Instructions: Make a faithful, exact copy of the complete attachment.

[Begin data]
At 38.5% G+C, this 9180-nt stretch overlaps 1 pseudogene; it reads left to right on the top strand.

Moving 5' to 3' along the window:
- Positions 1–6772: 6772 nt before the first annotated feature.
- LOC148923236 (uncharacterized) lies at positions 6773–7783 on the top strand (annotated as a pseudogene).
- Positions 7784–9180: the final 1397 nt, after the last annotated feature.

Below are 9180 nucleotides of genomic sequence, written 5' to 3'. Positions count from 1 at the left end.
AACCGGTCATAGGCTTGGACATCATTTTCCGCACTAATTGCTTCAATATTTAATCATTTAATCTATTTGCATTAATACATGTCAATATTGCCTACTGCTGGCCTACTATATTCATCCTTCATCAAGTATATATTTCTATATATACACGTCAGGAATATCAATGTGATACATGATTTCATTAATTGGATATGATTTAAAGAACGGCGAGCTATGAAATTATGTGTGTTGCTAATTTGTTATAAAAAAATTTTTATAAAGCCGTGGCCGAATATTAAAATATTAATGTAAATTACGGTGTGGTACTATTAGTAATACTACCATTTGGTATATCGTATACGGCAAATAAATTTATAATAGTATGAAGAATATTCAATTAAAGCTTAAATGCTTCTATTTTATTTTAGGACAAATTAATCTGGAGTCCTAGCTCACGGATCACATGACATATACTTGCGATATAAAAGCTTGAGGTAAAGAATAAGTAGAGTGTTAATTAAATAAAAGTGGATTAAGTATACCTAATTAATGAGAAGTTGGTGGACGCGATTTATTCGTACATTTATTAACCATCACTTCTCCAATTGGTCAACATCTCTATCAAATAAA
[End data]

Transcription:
At 38.5% G+C, this 9180-nt stretch overlaps 1 pseudogene; it reads left to right on the top strand.

Moving 5' to 3' along the window:
- Positions 1–6772: 6772 nt before the first annotated feature.
- LOC148923236 (uncharacterized) lies at positions 6773–7783 on the top strand (annotated as a pseudogene).
- Positions 7784–9180: the final 1397 nt, after the last annotated feature.

Below are 9180 nucleotides of genomic sequence, written 5' to 3'. Positions count from 1 at the left end.
AACCGGTCATAGGCTTGGACATCATTTTCCGCACTAATTGCTTCAATATTTAATCATTTAATCTATTTGCATTAATACATGTCAATATTGCCTACTGCTGGCCTACTATATTCATCCTTCATCAAGTATATATTTCTATATATACACGTCAGGAATATCAATGTGATACATGATTTCATTAATTGGATATGATTTAAAGAACGGCGAGCTATGAAATTATGTGTGTTGCTAATTTGTTATAAAAAAATTTTTATAAAGCCGTGGCCGAATATTAAAATATTAATGTAAATTACGGTGTGGTACTATTAGTAATACTACCATTTGGTATATCGTATACGGCAAATAAATTTATAATAGTATGAAGAATATTCAATTAAAGCTTAAATGCTTCTATTTTATTTTAGGACAAATTAATCTGGAGTCCTAGCTCACGGATCACATGACATATACTTGCGATATAAAAGCTTGAGGTAAAGAATAAGTAGAGTGTTAATTAAATAAAAGTGGATTAAGTATACCTAATTAATGAGAAGTTGGTGGACGCGATTTATTCGTACATTTATTAACCATCACTTCTCCAATTGGTCAACATCTCTATCAAATAAA